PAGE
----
• 1 down jacket or long-sleeved wind-breaker (down jacket is unnecessary if you have good fleece jackets)

• 1 set of thermal underwear (i.e. thermal vest and long jeans)

• 2 pairs of trekking trousers

• 1 waterproof jacket

• 1 pair of waterproof trousers

• 1 balaclava or ski-mask

• 1 sun hat

• 1 pair of sunglasses

8) What kind of tents will I sleep in? What are the huts on the Marangu Route like?

Your tents are mountain-style, double-walled, mosquito-netted, and durably-floored with waterproof material. While technically rated as three-person tents, they accommodate two people very comfortably. Tents are erected and packed up by the portering staff. There is enough space for tall people to stretch out and room for your gear within the tent. On the Marangu Route, the huts are just large enough for four bunks built against the walls of A-frame cubicles. Tall hikers will feel cramped. Gear is stored on the floor. Wash and toilet facilities are shared and are outside of the bungalows.

9) What is the food like?

Breakfast includes tea, coffee, milk, eggs, toast, porridge, cereals, bread, fruits, bacon, sausages, etc.
Lunch is a picnic lunch on the way the first day while it is hot lunch the next day with hot soups, bread, vegetables, fruits, salad, cookies, beef, chicken or fish, potatoes, pasta, or rice with sauce.
Dinner starts with hot soups, followed by the main course (pasta or rice, meat), desserts, and ends with hot drinks.

10) Drinking water—is it safe and is there enough for all climbers?

You will have enough drinkable water during the trip. To keep your system running normally, we recommend you bring two bottles and use tablets to purify water (you can buy tablets in Arusha).

11)What happens if some members of the party need to turn back before the summit?

No one is forced to go on. There is always enough staff to split the group according to needs and regroup later at the camp. Most people have no trouble reaching the highest campsite. If some party members decide not to climb the final distance to the peak or cannot proceed at any point in time, they can wait for the other group climbers to come back or can go down with a guide following the same way or take a lateral path to the descent route.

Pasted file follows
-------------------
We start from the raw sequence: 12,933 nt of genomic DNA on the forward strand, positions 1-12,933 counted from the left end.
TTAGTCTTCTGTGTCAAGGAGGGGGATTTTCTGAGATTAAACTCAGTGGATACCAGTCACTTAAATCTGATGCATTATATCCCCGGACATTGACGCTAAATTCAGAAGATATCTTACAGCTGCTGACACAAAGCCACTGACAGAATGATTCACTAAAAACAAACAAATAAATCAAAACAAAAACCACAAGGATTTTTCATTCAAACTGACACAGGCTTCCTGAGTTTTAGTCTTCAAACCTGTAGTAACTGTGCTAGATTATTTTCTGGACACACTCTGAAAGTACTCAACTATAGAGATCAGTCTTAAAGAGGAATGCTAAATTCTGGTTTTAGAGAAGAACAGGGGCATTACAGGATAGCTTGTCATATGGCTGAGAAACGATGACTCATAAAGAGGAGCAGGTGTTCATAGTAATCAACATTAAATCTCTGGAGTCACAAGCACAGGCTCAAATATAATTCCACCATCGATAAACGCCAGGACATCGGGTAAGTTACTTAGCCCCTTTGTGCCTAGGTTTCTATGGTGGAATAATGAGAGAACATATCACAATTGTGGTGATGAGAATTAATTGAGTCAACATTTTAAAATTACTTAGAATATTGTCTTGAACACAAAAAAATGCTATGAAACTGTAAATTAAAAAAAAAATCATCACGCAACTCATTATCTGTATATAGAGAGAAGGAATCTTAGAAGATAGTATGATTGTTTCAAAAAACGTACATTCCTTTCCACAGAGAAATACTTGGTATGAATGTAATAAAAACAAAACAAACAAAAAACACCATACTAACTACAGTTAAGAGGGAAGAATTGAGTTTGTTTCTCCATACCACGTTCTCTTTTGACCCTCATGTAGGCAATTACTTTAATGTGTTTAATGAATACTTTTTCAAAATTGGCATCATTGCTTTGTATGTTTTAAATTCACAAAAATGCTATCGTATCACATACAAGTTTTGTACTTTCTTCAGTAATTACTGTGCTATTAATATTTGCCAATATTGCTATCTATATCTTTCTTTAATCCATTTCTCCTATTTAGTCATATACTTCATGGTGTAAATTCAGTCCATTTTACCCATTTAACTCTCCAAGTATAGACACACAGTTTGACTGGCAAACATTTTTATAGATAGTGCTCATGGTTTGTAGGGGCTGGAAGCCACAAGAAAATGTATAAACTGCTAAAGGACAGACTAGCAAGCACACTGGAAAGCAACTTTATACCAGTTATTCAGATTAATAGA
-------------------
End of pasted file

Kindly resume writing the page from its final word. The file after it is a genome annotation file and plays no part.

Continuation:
12) What are the health issues on Mount Kilimanjaro?

You must arrive healthy and fit. A simple cold or another respiratory sickness can become worse during trekking. There is no malaria risk on the mountain and insect bites are very rare.

13) What kind of help is available in case of an emergency?

We always have a first aid kit with us and guides are well trained on first aid. Serious injuries are very rate and Kilimanjaro National Park has a rescue team in case of emergency.

14) Is bottled oxygen necessary or available on the climb?

Bottled oxygen is not routinely available on this climb and is not included in the price of the trip. The most immediate treatment for serious altitude sickness is rapid descent, which is always possible on Mount Kilimanjaro. Virtually no climbers on the mountain carry oxygen. If upon reaching the final campsite before the ascent your guide judges you to have serious symptoms of altitude sickness, you will not be permitted to attempt the final climb. Oxygen may be available on an emergency basis or at an added cost, but not as an aid for climbers who have not acclimatized adequately on their own.

15) Do I need to get any vaccinations before I leave?

Check with your doctor and the Center for Disease Control (CDC) for current recommendations. None are required for entry to Tanzania from the USA and Europe or for re-entry to the USA and Europe. If you come from a yellow fever endemic country by road, proof of vaccination is required.

16) Will I need a VISA?

Yes, you can obtain it in advance or on arrival in Tanzania at the international airport.

17) Why can I find cheaper prices for the same route?

The major sources of cost variations are the money spent on food, off-mountain accommodation, porter and guide wages, tents, and the cost of getting to the mountain.

Safari Nuggets is determined to provide the best food, best guides, and porters, best tents and equipment, top quality before-and-after-climb accommodation, a full professional pre-climb orientation, insurance for all staff, and inclusion of all park permits, meals, transfers, and local hosting costs. On some of the least expensive trips, food is minimal and often prepared by frying. As guides and porters are expected to cover part of their wages with tips, these companies cannot attract the best staff. Often, they do not provide full warm clothing to staff. The mountain is hard on tents which are expensive in Tanzania, meaning that tents on cheap trips are often worn or dirty.

Our approach is not to provide the cheapest trip, but rather to do everything we can to increase the likelihood you will reach the summit and enjoy the overall experience with a staff of people who are well qualified and compensated for the extraordinary assistance they provide to you.

We invite you to report your issues/requests/questions to the Safari Nuggets office or your guide during the hiking.